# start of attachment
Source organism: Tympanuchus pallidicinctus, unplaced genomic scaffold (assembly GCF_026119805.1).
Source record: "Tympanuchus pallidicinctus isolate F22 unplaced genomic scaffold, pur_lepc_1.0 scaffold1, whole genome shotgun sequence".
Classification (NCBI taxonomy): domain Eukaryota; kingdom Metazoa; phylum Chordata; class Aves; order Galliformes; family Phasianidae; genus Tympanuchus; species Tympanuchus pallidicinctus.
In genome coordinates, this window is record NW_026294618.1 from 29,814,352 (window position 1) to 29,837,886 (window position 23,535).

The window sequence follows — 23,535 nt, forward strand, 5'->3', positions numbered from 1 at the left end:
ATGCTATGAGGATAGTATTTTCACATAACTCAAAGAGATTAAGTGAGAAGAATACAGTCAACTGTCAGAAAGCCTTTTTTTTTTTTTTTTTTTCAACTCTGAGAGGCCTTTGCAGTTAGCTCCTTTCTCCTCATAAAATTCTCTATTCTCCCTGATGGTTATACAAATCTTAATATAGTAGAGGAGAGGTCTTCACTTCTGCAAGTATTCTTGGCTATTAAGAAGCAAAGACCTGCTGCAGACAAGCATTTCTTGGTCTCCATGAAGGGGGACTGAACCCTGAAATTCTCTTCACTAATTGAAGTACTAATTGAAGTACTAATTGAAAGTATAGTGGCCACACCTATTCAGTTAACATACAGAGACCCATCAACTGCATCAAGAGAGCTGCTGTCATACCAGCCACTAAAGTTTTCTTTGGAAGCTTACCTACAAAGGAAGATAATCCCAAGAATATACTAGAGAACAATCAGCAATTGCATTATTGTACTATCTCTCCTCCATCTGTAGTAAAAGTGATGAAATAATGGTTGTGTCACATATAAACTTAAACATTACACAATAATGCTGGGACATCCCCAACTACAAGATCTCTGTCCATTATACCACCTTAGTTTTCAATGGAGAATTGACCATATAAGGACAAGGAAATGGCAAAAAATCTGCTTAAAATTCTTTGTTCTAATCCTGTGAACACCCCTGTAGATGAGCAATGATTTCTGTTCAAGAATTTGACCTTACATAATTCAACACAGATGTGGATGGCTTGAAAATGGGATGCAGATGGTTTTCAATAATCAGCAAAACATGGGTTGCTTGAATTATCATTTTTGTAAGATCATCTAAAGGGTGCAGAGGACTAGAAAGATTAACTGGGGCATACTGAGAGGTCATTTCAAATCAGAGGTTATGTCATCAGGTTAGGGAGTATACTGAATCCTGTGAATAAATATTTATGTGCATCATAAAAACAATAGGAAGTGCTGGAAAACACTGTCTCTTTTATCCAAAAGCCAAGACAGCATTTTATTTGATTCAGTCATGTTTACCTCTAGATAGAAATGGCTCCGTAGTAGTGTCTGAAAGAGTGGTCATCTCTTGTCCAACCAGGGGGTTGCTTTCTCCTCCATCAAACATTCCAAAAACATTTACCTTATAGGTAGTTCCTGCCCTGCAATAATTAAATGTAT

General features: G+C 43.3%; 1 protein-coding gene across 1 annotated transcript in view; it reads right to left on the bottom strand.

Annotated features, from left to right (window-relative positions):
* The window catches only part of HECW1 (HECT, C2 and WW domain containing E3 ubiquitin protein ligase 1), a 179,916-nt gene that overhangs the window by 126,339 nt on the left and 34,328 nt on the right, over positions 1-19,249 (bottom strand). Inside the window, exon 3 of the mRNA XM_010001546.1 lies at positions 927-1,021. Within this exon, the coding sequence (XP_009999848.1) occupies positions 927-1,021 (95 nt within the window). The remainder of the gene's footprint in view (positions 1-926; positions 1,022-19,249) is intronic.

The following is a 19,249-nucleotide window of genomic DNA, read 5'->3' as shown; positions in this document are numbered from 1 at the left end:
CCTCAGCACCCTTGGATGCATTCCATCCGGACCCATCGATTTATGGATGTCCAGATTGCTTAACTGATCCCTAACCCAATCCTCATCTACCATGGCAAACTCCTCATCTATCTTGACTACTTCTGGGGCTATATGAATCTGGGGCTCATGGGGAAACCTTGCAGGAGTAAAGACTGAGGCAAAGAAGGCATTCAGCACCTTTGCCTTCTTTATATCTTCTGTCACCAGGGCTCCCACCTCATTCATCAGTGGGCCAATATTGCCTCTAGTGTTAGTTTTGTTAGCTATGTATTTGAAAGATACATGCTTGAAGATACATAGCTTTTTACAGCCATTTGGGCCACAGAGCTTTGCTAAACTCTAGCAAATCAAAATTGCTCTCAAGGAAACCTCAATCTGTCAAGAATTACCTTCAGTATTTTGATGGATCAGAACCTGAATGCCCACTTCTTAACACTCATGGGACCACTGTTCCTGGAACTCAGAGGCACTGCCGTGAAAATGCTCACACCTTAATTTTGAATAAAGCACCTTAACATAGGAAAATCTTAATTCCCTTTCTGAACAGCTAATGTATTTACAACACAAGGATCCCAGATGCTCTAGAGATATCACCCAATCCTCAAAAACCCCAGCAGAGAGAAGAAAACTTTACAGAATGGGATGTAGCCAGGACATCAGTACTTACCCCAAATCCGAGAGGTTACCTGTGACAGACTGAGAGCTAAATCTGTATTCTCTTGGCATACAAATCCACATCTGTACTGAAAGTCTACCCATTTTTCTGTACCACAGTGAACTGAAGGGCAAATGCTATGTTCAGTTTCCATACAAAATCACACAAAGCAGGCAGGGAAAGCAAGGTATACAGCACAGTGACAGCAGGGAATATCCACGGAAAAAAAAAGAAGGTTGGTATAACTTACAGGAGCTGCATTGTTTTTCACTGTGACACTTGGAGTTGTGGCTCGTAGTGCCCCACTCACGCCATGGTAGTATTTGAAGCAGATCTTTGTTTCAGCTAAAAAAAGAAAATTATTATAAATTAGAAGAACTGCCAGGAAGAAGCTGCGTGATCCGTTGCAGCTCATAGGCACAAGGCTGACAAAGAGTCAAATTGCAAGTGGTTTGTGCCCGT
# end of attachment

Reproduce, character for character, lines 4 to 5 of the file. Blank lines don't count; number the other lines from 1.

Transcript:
In genome coordinates, this window is record NW_026294618.1 from 29,814,352 (window position 1) to 29,837,886 (window position 23,535).

The window sequence follows — 23,535 nt, forward strand, 5'->3', positions numbered from 1 at the left end: